What is it about?

During flooding events, decision makers and first responders depend on streamflow and flood inundation information for situational awareness, giving them the ability to effectively allocate resources, enable evacuations, and reduce property losses. Risk awareness is largely dependent on the collection, analysis, and communication of accurate hydrologic data from various sources, one of the most important being real-time and historical streamflow data provided by U.S. Geological Survey (USGS) streamgages. Losing near-real time streamgage data can make a difference between life or death, loss of property, or travel time with safety.

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Why is it important?

These gages can be damaged by high water and debris, however, and stop transmitting data. Because uninterrupted transmittal of accurate streamflow data is critical for hydrological prediction systems and effective decision-making based on flood forecasts and unfolding real-time events, any missing data due to disruption has significant and wide-ranging implications (NHWC, 2006; Holmes et al., 2012).


To address this issue, the weather forecasting community has long sought to develop functioning and effective streamflow prediction models, the importance of which is reflected in a growing body of literature that focuses on streamflow dynamics. Streamflow Hydrology Estimate using Machine Learning (SHEM) research addresses whether a predictive estimate can accurately replicate actual streamflow data during a streamgage failure scenario, and do so in a sufficiently timely manner to be useful to decision makers and first responders.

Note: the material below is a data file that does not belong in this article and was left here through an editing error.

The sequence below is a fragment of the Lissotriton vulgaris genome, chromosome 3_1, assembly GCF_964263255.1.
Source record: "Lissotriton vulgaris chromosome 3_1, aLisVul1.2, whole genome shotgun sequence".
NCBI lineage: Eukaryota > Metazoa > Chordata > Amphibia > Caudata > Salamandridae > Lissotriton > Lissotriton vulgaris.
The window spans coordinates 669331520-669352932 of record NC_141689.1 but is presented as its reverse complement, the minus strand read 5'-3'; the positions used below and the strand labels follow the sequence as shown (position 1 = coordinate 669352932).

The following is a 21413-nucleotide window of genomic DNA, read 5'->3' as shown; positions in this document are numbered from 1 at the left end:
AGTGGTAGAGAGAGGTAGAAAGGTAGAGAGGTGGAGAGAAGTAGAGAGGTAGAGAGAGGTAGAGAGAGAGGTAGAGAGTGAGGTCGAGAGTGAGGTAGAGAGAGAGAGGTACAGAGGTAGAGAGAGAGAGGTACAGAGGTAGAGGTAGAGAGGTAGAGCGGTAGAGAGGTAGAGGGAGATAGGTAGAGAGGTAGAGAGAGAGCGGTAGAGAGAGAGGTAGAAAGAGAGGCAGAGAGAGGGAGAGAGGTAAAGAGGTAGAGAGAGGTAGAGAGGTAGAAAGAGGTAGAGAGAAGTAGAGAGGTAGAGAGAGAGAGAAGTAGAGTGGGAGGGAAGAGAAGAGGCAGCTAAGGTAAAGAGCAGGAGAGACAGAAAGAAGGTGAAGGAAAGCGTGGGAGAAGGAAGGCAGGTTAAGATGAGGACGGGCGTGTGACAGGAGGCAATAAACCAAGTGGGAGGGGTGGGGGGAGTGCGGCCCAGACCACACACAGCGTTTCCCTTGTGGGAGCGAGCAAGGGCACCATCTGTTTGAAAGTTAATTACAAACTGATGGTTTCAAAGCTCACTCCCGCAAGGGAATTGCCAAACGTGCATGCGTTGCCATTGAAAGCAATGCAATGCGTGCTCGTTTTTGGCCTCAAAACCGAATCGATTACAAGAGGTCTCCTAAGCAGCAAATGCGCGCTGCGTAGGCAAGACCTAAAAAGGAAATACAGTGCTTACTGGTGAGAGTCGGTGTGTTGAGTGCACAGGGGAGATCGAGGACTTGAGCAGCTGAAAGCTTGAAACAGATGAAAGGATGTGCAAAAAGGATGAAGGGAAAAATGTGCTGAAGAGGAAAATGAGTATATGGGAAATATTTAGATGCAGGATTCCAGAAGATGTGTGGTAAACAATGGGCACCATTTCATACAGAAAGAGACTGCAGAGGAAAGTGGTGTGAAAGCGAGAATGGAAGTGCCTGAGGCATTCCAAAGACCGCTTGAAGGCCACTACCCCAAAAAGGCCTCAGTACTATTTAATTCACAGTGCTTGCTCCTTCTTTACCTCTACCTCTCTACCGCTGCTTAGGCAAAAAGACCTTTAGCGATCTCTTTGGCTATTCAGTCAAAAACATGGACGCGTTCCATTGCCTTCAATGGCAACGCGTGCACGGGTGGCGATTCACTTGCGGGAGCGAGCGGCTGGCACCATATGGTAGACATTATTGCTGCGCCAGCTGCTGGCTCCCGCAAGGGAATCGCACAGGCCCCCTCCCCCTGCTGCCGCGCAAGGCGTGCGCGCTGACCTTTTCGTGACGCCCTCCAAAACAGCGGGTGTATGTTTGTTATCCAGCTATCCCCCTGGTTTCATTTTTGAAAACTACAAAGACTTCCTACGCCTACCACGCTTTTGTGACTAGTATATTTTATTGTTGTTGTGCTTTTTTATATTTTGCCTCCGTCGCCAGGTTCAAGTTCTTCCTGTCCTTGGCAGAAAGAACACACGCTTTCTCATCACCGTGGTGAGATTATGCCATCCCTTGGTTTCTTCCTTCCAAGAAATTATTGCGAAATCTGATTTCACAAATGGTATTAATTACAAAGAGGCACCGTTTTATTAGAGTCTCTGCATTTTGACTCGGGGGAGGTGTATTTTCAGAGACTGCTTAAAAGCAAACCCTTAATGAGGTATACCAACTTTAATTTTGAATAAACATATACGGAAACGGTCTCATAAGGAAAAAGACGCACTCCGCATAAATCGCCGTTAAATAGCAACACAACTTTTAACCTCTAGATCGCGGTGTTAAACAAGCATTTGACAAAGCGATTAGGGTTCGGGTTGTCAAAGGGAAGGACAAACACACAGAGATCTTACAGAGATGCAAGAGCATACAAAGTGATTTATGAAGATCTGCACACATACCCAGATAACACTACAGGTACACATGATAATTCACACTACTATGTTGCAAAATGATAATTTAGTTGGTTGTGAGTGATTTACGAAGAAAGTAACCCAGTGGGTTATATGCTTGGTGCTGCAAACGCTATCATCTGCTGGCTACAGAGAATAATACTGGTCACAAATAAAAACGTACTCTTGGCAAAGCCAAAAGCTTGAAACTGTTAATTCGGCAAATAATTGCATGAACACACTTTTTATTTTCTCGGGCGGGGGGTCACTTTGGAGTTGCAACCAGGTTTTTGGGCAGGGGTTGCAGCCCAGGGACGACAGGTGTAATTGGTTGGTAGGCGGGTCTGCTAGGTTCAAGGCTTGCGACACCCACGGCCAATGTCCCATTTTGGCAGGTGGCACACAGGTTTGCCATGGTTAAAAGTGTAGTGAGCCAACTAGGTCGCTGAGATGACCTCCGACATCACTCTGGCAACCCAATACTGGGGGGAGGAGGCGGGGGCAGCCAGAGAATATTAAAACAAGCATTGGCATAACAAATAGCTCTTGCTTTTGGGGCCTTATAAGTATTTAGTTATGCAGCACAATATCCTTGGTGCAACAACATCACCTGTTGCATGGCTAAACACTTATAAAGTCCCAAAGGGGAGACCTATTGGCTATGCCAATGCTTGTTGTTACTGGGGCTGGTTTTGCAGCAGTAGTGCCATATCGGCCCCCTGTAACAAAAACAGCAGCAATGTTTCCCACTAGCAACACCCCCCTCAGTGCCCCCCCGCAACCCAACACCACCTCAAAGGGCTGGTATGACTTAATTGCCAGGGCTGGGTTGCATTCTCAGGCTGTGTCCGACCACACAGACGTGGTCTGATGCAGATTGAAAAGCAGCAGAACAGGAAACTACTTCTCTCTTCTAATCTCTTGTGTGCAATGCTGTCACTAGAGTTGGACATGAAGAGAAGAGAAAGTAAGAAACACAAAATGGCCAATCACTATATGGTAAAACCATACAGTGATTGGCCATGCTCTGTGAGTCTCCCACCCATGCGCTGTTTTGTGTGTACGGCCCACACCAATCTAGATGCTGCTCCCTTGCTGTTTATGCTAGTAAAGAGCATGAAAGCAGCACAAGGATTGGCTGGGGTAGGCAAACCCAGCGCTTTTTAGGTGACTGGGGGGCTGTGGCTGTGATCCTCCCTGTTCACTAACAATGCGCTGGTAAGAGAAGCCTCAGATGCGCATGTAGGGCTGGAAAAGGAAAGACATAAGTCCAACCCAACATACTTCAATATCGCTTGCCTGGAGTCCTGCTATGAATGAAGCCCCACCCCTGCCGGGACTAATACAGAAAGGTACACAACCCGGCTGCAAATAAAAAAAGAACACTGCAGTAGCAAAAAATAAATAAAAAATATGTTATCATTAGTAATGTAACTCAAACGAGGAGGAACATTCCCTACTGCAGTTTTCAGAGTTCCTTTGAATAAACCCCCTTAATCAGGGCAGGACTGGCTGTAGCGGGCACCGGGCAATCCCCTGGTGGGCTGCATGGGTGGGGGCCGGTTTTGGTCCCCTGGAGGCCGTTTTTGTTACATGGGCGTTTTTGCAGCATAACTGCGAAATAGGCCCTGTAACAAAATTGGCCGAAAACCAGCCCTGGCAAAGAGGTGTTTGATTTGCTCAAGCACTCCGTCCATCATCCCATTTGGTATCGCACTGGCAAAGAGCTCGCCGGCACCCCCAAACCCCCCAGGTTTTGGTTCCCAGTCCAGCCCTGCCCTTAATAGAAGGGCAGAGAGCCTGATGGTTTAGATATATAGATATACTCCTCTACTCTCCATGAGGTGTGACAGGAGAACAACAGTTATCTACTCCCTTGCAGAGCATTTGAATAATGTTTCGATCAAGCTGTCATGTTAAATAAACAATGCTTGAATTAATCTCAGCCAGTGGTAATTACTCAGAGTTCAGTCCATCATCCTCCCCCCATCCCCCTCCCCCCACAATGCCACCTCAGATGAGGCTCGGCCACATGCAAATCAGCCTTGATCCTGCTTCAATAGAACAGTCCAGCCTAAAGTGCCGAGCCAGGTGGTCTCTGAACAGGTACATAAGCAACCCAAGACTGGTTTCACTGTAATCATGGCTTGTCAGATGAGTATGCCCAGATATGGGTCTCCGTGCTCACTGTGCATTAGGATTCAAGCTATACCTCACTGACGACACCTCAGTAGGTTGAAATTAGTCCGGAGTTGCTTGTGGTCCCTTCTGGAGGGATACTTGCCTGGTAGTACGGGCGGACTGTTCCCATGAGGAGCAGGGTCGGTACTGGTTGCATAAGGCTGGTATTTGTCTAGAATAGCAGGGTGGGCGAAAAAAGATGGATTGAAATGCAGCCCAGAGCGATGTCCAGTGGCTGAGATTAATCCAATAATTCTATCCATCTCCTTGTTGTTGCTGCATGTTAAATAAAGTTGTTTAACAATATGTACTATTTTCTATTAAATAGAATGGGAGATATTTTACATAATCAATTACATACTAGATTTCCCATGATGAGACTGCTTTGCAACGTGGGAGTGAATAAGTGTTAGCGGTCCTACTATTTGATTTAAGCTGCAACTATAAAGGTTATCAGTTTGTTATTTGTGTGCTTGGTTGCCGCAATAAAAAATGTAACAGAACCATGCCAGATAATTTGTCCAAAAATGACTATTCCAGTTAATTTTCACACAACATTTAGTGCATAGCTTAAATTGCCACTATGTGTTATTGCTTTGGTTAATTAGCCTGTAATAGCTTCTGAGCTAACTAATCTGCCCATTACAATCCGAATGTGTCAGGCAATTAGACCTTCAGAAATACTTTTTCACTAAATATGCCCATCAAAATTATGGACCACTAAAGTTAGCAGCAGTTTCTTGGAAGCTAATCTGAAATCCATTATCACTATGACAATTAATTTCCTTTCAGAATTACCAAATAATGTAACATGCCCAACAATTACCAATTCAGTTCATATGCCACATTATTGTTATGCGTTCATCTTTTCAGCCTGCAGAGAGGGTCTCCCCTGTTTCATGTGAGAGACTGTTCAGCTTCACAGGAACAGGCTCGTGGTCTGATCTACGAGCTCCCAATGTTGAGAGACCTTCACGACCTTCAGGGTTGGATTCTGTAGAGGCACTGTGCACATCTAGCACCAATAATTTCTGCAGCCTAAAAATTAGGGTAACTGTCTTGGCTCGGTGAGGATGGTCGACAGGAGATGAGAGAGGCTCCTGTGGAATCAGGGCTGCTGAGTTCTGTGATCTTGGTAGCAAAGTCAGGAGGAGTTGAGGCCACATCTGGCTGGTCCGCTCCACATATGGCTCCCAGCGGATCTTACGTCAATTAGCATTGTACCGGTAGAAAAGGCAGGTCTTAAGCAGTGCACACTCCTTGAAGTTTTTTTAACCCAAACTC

Dr. Tim Petty
University of Alaska Fairbanks

Read the Original

This page is a summary of: Streamflow Hydrology Estimate Using Machine Learning (SHEM), JAWRA Journal of the American Water Resources Association, August 2017, Wiley,
DOI: 10.1111/1752-1688.12555.
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